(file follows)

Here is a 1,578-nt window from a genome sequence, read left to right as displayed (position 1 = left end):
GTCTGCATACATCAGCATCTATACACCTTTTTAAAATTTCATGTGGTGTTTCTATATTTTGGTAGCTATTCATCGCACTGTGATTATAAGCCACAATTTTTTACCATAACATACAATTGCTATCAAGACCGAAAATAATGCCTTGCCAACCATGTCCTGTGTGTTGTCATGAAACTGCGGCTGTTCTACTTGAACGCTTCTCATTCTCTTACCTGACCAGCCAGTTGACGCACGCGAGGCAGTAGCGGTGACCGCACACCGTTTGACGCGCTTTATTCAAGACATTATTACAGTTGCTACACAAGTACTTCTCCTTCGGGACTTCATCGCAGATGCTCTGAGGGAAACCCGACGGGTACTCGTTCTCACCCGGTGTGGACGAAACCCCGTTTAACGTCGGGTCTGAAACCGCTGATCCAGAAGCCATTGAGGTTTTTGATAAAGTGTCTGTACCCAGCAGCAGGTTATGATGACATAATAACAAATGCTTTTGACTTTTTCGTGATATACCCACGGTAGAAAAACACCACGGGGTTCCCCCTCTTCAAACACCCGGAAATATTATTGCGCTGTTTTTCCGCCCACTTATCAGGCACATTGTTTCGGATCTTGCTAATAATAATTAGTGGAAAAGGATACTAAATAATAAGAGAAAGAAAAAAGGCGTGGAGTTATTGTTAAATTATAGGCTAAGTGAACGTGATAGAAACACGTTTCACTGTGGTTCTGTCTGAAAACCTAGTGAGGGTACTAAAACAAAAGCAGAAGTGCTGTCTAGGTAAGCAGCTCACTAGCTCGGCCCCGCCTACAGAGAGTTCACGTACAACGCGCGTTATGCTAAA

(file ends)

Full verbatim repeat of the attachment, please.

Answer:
Here is a 1,578-nt window from a genome sequence, read left to right as displayed (position 1 = left end):
GTCTGCATACATCAGCATCTATACACCTTTTTAAAATTTCATGTGGTGTTTCTATATTTTGGTAGCTATTCATCGCACTGTGATTATAAGCCACAATTTTTTACCATAACATACAATTGCTATCAAGACCGAAAATAATGCCTTGCCAACCATGTCCTGTGTGTTGTCATGAAACTGCGGCTGTTCTACTTGAACGCTTCTCATTCTCTTACCTGACCAGCCAGTTGACGCACGCGAGGCAGTAGCGGTGACCGCACACCGTTTGACGCGCTTTATTCAAGACATTATTACAGTTGCTACACAAGTACTTCTCCTTCGGGACTTCATCGCAGATGCTCTGAGGGAAACCCGACGGGTACTCGTTCTCACCCGGTGTGGACGAAACCCCGTTTAACGTCGGGTCTGAAACCGCTGATCCAGAAGCCATTGAGGTTTTTGATAAAGTGTCTGTACCCAGCAGCAGGTTATGATGACATAATAACAAATGCTTTTGACTTTTTCGTGATATACCCACGGTAGAAAAACACCACGGGGTTCCCCCTCTTCAAACACCCGGAAATATTATTGCGCTGTTTTTCCGCCCACTTATCAGGCACATTGTTTCGGATCTTGCTAATAATAATTAGTGGAAAAGGATACTAAATAATAAGAGAAAGAAAAAAGGCGTGGAGTTATTGTTAAATTATAGGCTAAGTGAACGTGATAGAAACACGTTTCACTGTGGTTCTGTCTGAAAACCTAGTGAGGGTACTAAAACAAAAGCAGAAGTGCTGTCTAGGTAAGCAGCTCACTAGCTCGGCCCCGCCTACAGAGAGTTCACGTACAACGCGCGTTATGCTAAA